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updated: 6/14/2011 3:43 PM

Food a better source of potassium

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Q. I heard that coffee is one of the top sources of potassium in the U.S. diet. Is coffee high in potassium?

A. No, coffee is not nearly as high in potassium as many other foods. Coffee is one of the top five sources of potassium for U.S. adults, but that's because we drink so much of it and we don't eat enough of the foods that are the best sources of this important nutrient.

A potassium-rich diet helps to lower blood pressure, apparently counteracting to some degree the blood pressure-raising effects of sodium. Getting enough potassium may also help reduce bone loss with age; more research is needed.

Americans need to overcome two main obstacles to come closer to recommended levels. Fruits and vegetables are major sources of potassium, so working them into every meal to get at least seven servings each day is the first step.

We also need to expand our selection. Vegetables and fruits highest in potassium include spinach and other cooked greens, winter squash, white and sweet potatoes, tomato juice and sauce, bananas, citrus fruit, cantaloupe, dried apricots and raisins. Legumes (dried beans such as kidney and garbanzo) are also very high in potassium, as well as fiber and natural antioxidants that provide other health benefits.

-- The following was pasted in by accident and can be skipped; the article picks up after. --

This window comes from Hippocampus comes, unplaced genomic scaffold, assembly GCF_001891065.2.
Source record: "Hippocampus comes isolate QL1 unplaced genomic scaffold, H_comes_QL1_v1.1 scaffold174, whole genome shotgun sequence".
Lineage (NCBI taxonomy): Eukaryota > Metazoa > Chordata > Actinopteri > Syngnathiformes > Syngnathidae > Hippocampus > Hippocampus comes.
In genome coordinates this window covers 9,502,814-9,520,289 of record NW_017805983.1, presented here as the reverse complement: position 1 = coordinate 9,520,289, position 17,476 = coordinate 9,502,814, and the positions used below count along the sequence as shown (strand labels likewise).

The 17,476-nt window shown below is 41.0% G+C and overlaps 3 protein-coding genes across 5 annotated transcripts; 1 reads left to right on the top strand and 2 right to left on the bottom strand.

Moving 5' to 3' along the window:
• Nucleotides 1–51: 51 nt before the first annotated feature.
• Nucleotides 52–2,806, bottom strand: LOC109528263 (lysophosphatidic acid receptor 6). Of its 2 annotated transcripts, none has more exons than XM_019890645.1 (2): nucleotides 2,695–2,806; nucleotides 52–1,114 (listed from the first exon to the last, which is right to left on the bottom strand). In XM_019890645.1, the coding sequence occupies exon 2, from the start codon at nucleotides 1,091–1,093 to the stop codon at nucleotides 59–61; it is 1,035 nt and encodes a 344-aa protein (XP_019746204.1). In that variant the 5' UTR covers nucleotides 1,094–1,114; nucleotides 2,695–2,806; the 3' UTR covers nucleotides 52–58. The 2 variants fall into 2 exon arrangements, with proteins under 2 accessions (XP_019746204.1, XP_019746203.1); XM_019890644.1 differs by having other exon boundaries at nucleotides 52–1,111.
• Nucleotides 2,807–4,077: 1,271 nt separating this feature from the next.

In addition, choosing whole-wheat bread gives you two to three times the potassium of white bread.

Q. Should I try to follow a low glycemic index (low GI) diet to lower cancer risk?

A. You may have heard that eating foods with a high glycemic index (GI) makes blood sugars go up, causing increased levels of hormones like insulin that seem to promote development of some cancers.

However, while those effects have been seen in short-term studies and do make sense in theory, longer-term studies do not show consistent impact on hormone levels. There are plenty of reasons for the confusion.

Although you can find lists of foods with their GI value in books and on websites, actual blood sugar-raising effects of foods vary substantially with how they are cooked and whether they are eaten alone or along with sources of protein, fiber or fat, all of which blunt the effect.

Furthermore, a large portion of a "low GI food" could end up raising blood sugar as much as a small portion of a "high GI food."

Rather than focus specifically on the glycemic index of your diet, aim for an overall strategy to avoid elevated insulin with a diet that supplies nutrients and phytochemicals that reduce cancer risk.

To decrease insulin resistance, accumulate at least 30 minutes of moderate physical activity throughout the day, control portion sizes even of "healthy" food to achieve and maintain healthy weight, and make vegetables, fruits, whole grains and beans the largest part of your plate.

People with type 2 diabetes or the insulin resistance of pre-diabetes and polycystic ovary syndrome (PCOS) may be especially sensitive to foods' blood sugar-raising effects, but best advice for now seems to involve more than choosing low GI foods.

• Provided by the American Institute for Cancer Research. Learn more about the group and its New American Plate program at aicr.org.

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